For WSOP Vendors, it's the Same ol' Story - Location, Location, Location
The famed real estate mantra is rarely more true than it is at the WSOP, with everything from the cramped play area to the vendor displays turning into topics for debate. While the squeezing of extra tables into play to accommodate the last of this year's nearly 9000-player crush has been well documented in many outlets, the location of --- and access to --- the vendor booths and displays that make the WSOP into the corporate festival it's become is the usual intramural squabble --- some vendors and sponsors end up pleased, others end up not.
Sometimes the vendors even make the correct decisions themselves, based on what was the best information at the time, but events conspire to turn that decision into one that didn't work out as planned. Case in point: Vincent Masi, the owner/president/do-all of Poker Frames, the freaky granny-sunglasses-with-holo-images made famous by Greg Raymer during his 2004 championship run. Masi's vendor booth is immediately outside the player hall, halfway down the west hallway leading to the outdoor beer-and-food garden added for this year's event. It had to look like a great spot, smack between the two main player entrances in that hall, and in fact, Masi wasn't the only vendor or sponsor who opted for the west hallway location over the north hallway ones, which remained all but unsold until the west hallway spots had been sold out.
Enter the big online sites and their hospitality suites, each with lots of freebies distributed by a never ending succession of beautiful, scantily clad models. Full Tilt was an early signee, but in rapid succession Bodog, Ultimate Bet and Doyle's Room opted for large suites, each in the North Hallway, quartering the player hall from on the side opposite that occupied by Masi and player vendors. (It should be noted that PokerNews.com also has a booth in the north hallway, obtained after the west hallway was sold out.) Whether the players themselves preferred the suites to the food garden, or the fans visited the online sites' suites for their obvious allures, the end result was the same: a drawing away of visitors to the west hallway to the goodies over in the north.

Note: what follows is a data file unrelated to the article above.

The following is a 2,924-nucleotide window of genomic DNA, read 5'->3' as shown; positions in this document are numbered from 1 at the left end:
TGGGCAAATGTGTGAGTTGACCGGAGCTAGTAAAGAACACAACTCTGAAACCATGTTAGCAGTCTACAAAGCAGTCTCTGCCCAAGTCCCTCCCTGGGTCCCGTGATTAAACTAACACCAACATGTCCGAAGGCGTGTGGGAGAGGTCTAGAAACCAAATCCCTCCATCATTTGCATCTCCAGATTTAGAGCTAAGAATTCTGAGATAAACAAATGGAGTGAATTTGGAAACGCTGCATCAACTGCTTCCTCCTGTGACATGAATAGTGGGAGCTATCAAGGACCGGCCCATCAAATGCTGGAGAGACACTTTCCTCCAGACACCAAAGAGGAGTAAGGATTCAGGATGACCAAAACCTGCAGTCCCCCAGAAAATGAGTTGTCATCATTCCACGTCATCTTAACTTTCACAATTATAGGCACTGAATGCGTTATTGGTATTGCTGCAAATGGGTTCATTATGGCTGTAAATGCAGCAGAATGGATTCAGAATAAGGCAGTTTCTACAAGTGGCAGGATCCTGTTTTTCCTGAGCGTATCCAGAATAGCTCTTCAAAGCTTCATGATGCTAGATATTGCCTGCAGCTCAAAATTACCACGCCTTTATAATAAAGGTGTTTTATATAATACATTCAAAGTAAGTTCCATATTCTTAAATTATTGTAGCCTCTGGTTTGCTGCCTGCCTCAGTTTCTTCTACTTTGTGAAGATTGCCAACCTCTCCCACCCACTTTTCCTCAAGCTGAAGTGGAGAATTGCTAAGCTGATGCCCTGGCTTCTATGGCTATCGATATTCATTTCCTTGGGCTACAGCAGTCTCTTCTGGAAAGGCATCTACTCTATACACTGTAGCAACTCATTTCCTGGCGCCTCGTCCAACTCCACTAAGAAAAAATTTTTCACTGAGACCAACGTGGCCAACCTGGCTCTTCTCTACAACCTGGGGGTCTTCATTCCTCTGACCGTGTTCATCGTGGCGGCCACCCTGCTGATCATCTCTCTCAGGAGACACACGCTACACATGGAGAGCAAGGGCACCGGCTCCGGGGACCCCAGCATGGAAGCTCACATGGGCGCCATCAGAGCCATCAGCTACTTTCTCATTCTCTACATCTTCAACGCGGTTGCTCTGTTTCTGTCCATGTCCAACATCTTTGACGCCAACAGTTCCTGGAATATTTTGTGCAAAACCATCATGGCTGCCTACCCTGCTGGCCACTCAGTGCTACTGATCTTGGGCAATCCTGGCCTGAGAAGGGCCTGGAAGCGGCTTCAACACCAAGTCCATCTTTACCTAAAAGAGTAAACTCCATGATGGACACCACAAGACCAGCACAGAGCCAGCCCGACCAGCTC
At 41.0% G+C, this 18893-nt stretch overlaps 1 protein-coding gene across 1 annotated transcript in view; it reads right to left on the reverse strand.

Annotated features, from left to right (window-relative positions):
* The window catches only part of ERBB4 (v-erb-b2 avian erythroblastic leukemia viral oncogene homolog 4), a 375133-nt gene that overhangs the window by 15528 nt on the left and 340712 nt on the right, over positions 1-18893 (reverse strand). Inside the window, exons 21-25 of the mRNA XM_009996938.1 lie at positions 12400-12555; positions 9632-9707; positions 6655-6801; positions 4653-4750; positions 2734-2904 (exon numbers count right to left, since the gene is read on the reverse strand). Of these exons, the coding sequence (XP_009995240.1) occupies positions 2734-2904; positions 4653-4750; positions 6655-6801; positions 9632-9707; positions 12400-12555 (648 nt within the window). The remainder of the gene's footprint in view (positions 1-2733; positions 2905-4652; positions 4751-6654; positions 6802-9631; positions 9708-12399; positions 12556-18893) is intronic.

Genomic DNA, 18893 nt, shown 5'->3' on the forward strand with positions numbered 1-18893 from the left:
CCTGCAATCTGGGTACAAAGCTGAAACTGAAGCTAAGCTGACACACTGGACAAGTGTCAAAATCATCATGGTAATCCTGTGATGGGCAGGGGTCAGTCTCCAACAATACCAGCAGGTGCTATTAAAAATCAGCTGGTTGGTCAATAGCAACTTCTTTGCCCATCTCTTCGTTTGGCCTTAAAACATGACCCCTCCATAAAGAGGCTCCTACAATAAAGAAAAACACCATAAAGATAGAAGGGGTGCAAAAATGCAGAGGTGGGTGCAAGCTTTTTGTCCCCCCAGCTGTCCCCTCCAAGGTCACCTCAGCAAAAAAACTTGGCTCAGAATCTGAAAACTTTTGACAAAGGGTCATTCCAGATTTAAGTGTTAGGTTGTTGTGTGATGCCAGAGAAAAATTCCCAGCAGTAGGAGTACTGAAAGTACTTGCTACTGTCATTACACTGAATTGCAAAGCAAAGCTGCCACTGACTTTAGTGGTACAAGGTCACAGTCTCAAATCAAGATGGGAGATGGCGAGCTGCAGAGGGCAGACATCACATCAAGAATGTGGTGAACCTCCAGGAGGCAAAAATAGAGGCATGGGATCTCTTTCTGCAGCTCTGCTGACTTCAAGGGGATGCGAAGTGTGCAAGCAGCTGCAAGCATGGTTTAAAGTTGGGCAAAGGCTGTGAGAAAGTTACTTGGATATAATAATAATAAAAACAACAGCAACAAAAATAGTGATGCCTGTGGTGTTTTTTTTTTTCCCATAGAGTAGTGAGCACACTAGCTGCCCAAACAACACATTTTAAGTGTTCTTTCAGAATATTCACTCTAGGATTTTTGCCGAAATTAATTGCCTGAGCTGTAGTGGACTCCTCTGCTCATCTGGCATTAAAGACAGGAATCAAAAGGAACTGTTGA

For Masi, it translated into lost sales, although he was quick to cite other factors as being more important, in particular the intermittent spectator access to the actual player hall. Especially early in the day, the crush of players, Rio staff and media had no choice but to keep the 30,000-plus square foot hall at or below its fire-code capacity for hours on end, making fans wait unexpectedly for hours to catch a glimpse of their favorites. "Quite a debacle," is Masi's outspoken summation of the matter, though the root cause for his dissatisfaction is less easy to decipher. Still, Masi estimates that he lost sales of between 50 and 60 pairs of his specs on the opening day of the Main Event alone, not counting lost sales of his other merchandise.
"We're thrilled with the location of our booth" Noted PokerNews.com CEO Damon Rasheed. "At first, we weren't too sure, as it seemed we were in the '2nd class' hallway, but once the online poker rooms opened their suites, its clear our hallway was the place to be. Our foot traffic has been ridiculously high."
Such is the strain that the modern-day WSOP places on facilities, even those of a giant such as Harrah's, which has admittedly struggled with the exponential growth of the WSOP. Still, it doesn't seem that Masi's blame is wholly justified, since other factors conspired to make his location perhaps not quite what he hoped it would be.
It's a situation with no easy solution, if not necessarily one of those "the felt is always greener on the other side of the table" tales. But it's the WSOP.
These things happen, and for vendors, like the players, there's always next year.